To find out, I whipped together a small Python script (published on github) that downloads a list of Docker images in an host VM, downloads and runs a script on each one and then reports the results. Once I finally managed to get it working reliably (and I suspect Guido might have heard me cursing my inability with the language he designed as I longed for the forbidden PHP fruit) I run it against the 100 most popular Docker images published on Docker's repository. In a nutshell, my script simply downloads the image, runs bashcheck on it, and then reports back the results. Because of the way the integration is designed, it will only work on Debian based machines: this is an important point because it means that all my results are likely underestimating the actual numbers.

Many crashes of Virtual Box later, the results were back. 30 Images had at least one instance of the many bugs the Shellshock umbrella covered. The full results are in the repository with the script, and I'll summarize them later on, but a caveat first. There is no proof that containers using these images or derivates of those images can be exploited: the only thing my script detects is the lack of patching. Don't wear your tinfoil hats just yet.

Now, without further ado...

Things I have learnt scanning the 100 most popular Docker images

  • 30% of the top 100 images were still vulnerable to one of the shellshock bugs;
  • 4 of the top 30 were vulnerable, 1 in the top 10 - so around 10% of the really popular images;
  • None of the vulnerable images were "official, Docker maintained images", but some were based on them: those images were still vulnerable because they were not rebuilt after the patch had been applied on the base images. That is, using a base image that gets regularly updated is not enough;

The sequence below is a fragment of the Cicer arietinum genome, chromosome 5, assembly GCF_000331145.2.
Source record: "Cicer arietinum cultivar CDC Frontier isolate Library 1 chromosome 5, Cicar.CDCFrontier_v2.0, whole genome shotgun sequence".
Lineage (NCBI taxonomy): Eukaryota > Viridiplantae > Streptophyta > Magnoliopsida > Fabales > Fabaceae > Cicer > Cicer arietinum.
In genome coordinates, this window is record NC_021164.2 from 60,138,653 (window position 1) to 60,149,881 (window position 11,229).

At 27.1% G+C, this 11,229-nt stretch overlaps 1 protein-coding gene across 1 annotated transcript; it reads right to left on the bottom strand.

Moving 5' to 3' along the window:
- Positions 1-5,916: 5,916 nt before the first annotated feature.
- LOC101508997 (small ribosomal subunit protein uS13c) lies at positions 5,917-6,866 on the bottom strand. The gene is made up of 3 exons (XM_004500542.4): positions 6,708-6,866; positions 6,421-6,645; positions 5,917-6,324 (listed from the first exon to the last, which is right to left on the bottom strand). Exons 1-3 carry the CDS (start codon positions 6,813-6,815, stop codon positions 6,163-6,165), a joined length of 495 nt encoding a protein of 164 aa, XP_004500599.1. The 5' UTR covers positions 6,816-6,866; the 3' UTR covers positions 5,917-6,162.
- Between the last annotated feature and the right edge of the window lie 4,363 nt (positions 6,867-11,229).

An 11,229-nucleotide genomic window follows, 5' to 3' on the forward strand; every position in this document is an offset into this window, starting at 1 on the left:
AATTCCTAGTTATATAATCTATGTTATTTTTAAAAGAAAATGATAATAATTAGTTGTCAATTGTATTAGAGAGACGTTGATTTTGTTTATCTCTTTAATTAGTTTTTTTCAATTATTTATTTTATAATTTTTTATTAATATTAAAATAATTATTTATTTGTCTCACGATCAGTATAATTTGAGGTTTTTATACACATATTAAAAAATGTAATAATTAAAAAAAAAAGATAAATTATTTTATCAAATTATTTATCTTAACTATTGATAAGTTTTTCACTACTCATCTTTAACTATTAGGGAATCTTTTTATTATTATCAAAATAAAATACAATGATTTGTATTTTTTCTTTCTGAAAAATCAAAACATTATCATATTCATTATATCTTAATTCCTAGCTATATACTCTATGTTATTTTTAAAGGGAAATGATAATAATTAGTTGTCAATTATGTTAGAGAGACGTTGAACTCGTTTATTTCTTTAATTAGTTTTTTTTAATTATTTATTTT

• Some of the vulnerable images have a consistent user base, or at least downloads. asher/remote_syslog has got almost 900.000 downloads;
  • Docker security team is really nice. I gave them an heads up (nothing for them to do here really, in terms of incident response, but a lot of long term work) and they were very direct about the issues and shared some nice insights. Thumbs up.
A synthetic summary of the shellshock related bugs I've found scanning on October 9th 2014

Things you should worry about

Pentesters never worry! If you are a pentester, you likely want to keep an eye out for usages of Docker images during a pentest. You might even want to ask container's configurations to discover vulnerabilities before you even start the test - it's wonderful to have bugs at day 0.

If you are on the other side of the security fence, though, Docker is coming for you: it's the new hotness and it's quite likely to pop up in your infrastructure in one form or another. The sooner you have a strategy in mind to update those containers, the better.

But wait, didn't we use to have the very same problem with virtual machines a few years ago? We still do. But we used to, too.